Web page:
Virginia’s only socialist lawmaker is pushing longshot legislation that would undo 71-year-old “right-to-work” laws.
The laws restrict unions’ ability to collect dues from non-union members in workplaces with both types of workers. Democratic Delegate Lee Carter’s bill would reverse those restrictions.
“Those unions are being taken advantage of by people who want to reap all the benefits but don't want to contribute anything towards getting those benefits,” Carter said in an interview with WCVE.
The bill faces long odds in the Republican-controlled legislature. Even Democrats have been reluctant to take it on; then-House minority leader David Toscano argued in 2016 against a right to work Constitutional amendment by saying “there is no pressing need” for action since the issue “has never been seriously questioned.”
Virginia Chamber of Commerce president Barry DuVal said the existing law reduced “burdensome requirements on workers and companies,” and warned that any changes “may cause existing employers to move facilities to surrounding states with more favorable business climates.”
And Nicole Riley, state director of the National Federation of Independent Business, said Carter’s freeloader argument didn’t hold water.
“All of us should have to make a case on whether they want to join our organizations, or join a group,” Riley said. “It shouldn’t just be a requirement of your job that you have to.”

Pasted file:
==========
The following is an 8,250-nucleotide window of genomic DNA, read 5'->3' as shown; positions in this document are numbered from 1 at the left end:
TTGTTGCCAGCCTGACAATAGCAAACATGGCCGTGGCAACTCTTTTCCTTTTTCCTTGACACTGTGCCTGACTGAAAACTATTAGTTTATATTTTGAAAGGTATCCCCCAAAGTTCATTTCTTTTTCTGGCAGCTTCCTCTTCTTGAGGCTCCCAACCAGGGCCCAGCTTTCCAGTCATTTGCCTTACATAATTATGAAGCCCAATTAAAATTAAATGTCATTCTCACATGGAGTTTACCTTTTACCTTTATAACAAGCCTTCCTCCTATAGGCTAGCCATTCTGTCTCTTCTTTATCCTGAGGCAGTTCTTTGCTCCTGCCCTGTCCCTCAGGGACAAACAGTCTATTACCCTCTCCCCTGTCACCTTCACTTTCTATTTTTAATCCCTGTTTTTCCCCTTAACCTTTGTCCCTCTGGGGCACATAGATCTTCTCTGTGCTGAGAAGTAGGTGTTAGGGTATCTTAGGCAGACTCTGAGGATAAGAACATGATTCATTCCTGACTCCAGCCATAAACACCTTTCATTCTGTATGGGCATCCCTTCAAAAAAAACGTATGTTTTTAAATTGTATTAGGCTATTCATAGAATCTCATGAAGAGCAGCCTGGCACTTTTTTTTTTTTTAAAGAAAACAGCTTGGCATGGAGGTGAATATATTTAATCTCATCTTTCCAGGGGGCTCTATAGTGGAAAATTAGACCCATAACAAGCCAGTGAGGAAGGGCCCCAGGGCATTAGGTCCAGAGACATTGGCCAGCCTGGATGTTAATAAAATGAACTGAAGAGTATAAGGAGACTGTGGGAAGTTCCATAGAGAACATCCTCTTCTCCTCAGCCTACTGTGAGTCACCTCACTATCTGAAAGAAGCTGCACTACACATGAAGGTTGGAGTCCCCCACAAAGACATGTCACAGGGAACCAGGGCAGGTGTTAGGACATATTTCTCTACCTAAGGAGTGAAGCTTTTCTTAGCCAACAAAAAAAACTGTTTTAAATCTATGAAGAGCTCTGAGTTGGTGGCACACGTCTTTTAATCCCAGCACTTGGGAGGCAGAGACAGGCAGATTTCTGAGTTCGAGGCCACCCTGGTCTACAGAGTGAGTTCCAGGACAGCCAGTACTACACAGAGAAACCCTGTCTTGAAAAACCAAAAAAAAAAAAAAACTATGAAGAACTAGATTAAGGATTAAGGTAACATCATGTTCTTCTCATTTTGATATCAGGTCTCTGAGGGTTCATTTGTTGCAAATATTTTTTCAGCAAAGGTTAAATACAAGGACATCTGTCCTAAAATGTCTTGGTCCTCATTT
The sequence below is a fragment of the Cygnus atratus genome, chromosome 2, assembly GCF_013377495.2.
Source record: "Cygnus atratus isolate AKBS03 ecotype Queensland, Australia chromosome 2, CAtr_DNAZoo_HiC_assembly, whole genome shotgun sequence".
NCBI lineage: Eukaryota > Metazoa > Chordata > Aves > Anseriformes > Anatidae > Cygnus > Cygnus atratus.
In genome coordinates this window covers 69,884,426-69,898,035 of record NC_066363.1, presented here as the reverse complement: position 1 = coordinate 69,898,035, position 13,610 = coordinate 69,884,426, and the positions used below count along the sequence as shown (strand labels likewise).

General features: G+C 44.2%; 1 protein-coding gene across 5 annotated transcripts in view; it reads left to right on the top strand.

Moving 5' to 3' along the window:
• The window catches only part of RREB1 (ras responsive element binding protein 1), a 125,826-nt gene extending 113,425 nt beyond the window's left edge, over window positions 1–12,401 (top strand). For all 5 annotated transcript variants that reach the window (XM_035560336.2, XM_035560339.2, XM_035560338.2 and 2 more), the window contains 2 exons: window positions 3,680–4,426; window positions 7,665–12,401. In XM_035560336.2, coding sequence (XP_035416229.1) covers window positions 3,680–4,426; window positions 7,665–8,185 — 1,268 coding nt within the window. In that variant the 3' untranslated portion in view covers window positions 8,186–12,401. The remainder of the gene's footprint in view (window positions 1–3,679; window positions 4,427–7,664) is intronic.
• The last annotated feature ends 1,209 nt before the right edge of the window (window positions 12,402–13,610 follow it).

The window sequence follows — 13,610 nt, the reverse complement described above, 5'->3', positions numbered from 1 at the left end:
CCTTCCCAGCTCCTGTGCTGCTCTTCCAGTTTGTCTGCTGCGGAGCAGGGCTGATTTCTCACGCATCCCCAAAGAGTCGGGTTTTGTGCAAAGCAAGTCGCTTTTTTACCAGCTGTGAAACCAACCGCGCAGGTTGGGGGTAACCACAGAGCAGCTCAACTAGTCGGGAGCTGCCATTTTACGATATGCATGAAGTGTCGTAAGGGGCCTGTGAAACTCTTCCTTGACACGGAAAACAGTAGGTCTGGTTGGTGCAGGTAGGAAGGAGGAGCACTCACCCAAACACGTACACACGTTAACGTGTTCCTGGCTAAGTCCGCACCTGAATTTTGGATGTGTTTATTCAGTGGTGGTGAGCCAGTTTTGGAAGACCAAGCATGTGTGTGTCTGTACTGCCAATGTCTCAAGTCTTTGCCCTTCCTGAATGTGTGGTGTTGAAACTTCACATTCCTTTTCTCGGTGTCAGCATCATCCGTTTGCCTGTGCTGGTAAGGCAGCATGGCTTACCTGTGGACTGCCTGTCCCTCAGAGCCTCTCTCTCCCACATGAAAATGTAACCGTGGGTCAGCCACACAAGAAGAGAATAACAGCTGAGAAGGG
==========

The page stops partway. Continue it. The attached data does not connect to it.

But Carter points to voters’ rejection of the right to work Constitutional amendment as proof of its value.
“It's common sense among working people that we should be able to stick up for ourselves and we should be able to determine our own destiny, rather than having it be determined for us by the people with the most money,” he said. “It only seems new because there's somebody talking about it.”
Right to work laws went on the books in 1947, when Governor William Tuck advocated checking unions’ clout.
The governor was upset over a threatened strike in 1946 against the Virginia Electric and Power Company, a precursor to today’s Dominion Energy. Tuck threatened to seize the plants, draft workers into an “unorganized militia,” and force them back to work.
“Labor unions have served a useful purpose in our economy,” Tuck told the General Assembly in a January 1947 address to the legislature. “But if our system of government, with all its blessings, is to survive, the existing economic dictatorship imposed by ruthless union dictators must be curbed.”
Senator Lloyd Robinette, a rare critic of the plans, warned in floor debates that “labor is made the whipping boy of this legislation,” the Richmond Times-Dispatch reported at the time.